[Note: See update at bottom of post] Over at Stranger Fruit, John Lynch has linked to a charming photo of someone who is allegedly Darwin, further allegedly signed by Darwin. The photo accompanied an Ed Larson article published in the November/December 2005 issue of Historically Speaking: The Bulletin of the Historical Society, produced at Boston University. Furthermore, it is found in the online archives of the Yale University Beinecke Rare Book and Manuscript Library, in the Julia Margaret Cameron collection.
However, many of us Darwin fans think that this photo is not Chuck, and that someone, somewhere, has Officially Screwed Up. Mind you, it’s not quite as bad as 2004, when Barnes and Noble was selling the Autobiography of Charles Darwin with a photo of Alfred Russel Wallace on the cover, but a screwup nonetheless.
The question remains: Who Is That Bearded Man? Your poll options are below the fold.
Here is the full version of the “Darwin” photo:
Before you vote, consider the following facts:
2. In the aforementioned Down House, there are many portraits of Darwin. One, taken by Julia Margaret Cameron, has a handwritten note below it, saying, “I like this Photograph very much better than any other which has been taken of me. Ch. Darwin”
3. The alleged Darwin photo at Yale has the same handwritten note; however, the text description at Yale, “I like this Photograph much better than any other which has been taken of me”, says only “much better” rather than the accurate quote, “very much better.”
4. The handwritten note at Down House was not attached to the above frizzy-haired bearded guy, rather, it was attached to this rather more dignified photo of Darwin, online at The American Museum of Photography, which clearly is the one and only Charles Darwin. This photo was also taken by Julia Margaret Cameron and is described as having the (accurate) handwritten Darwin note below it.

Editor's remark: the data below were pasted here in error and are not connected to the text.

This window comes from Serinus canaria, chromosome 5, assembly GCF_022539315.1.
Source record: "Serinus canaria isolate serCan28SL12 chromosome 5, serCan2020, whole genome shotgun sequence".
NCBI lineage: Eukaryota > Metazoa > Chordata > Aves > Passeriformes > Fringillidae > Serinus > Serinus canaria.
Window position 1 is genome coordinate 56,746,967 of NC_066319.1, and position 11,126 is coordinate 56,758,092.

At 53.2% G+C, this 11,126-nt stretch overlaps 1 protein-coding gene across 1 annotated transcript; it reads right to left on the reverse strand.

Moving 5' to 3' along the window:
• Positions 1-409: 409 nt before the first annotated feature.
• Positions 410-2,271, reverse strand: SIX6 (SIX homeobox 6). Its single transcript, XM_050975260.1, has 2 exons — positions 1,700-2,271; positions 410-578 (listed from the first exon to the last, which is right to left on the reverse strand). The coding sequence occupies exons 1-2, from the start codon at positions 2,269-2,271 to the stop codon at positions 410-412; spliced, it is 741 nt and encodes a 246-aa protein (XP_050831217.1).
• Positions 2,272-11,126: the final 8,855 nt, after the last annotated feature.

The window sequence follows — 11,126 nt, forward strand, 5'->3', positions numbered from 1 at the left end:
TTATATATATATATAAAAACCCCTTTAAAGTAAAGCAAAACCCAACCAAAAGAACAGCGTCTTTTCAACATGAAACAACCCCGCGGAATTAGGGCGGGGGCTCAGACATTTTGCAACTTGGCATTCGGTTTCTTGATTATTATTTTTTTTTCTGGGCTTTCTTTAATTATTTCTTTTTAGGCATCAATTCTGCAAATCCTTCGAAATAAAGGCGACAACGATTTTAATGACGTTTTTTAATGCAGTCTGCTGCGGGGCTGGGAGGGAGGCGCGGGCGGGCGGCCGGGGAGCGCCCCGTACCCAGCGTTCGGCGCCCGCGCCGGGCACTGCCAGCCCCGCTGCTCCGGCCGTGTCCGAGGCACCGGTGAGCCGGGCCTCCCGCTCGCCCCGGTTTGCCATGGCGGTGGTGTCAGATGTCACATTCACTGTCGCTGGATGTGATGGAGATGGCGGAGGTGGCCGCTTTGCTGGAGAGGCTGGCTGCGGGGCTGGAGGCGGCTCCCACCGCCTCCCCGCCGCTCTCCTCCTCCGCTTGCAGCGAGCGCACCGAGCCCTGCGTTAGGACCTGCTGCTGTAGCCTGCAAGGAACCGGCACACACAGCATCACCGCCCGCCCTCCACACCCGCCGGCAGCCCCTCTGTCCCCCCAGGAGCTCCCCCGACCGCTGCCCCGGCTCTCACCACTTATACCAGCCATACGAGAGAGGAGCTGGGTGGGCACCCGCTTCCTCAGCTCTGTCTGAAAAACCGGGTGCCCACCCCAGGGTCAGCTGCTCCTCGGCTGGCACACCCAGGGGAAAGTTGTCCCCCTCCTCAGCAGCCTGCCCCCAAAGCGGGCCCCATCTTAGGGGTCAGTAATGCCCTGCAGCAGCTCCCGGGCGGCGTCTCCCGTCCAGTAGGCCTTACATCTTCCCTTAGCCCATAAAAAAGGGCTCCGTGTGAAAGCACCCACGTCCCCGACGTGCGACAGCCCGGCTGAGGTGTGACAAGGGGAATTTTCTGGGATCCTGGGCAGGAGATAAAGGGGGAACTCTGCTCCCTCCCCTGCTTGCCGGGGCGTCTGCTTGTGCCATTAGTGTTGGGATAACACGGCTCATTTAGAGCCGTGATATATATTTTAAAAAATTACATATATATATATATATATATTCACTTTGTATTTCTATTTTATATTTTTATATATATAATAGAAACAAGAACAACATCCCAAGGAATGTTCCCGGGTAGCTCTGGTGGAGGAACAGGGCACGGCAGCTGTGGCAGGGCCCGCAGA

Time to Vote: Who is this Bearded Man?
Pick all that apply:
(a) It’s Charles Darwin. He’s got a beard and everything.
(b) Alfred Russel Wallace, who always gets confused with Darwin anyway.
(c.) Some footnote in history with a weird name also photographed by Julia Margaret Cameron, H. Thoby Prinsep, who evidently had some frizzy hair problems.
(g) The God of Western theism (ref)
(h) The mysteriously unnamed Intelligent Designer (ref)
(i) Either Michael Ruse or Daniel Dennett, after arguing with the other about Darwin, God, and The Intelligent Designer.
(j) I don’t know who it is, but it’s pretty weird that a note in Darwin’s handwriting in one famous Darwin photo would somehow get spliced onto a photo of someone totally different in the Yale University archives, unless maybe Julia Margaret Cameron did it herself as a joke.
Please make your votes in the comments.
Update 1: Additional candidates have been proposed: Santa Claus, Noah, the guy who plays Moses in some movie, “Sam Jaffe playing God, or God playing Sam Jaffe”, Odin (the real God of Western theism), Gandalf, Dumbledore, someone sharing a common ancestor with Darwin, a Martian, and PZ Myers in 2040. Obviously I did not exhaust the Bearded Man Pool.
Update 2: John Lynch has received a reply from Kevin Repp, Curator of Modern European Books and Manuscripts at the Beinecke Library at Yale.
On the Darwin Photo
My post on the Darwin photo was picked up by Nick at the Panda’s Thumb. Yesterday, I contacted Kevin Repp, Curator of Modern European Books and Manuscripts at the Beinecke and I received this reply today:
Many thanks for your query. As it turns out, the photo in question is indeed of Mr. Princep. How it came to be cataloged as one of Darwin is a mystery. The inscription business makes it all the more curious. In any case, I have alerted our digital library cataloging staff, and the record will be corrected promptly. Thanks again for pointing this out to us.
Mystery solved … well sort of. We still don’t know about the inscription.
Princep was a British civil servant in India and was married to the photographer’s sister. See here (which reproduces an 1865 photo that is clearly from the same sitting).
Posted on February 23, 2006 02:16 PM
Update 3: I just received a reply from Ed Larson; he says, “Yes, you are right, I had nothing to do with the picking the picture and never saw it until I received the publication. … If you make another entry in the blog, please include the fact that I knew nothing of the photo until it was published. Once I saw it, I knew it was not Darwin.” So in case anyone was wondering, Ed Larson does know what Darwin looked like.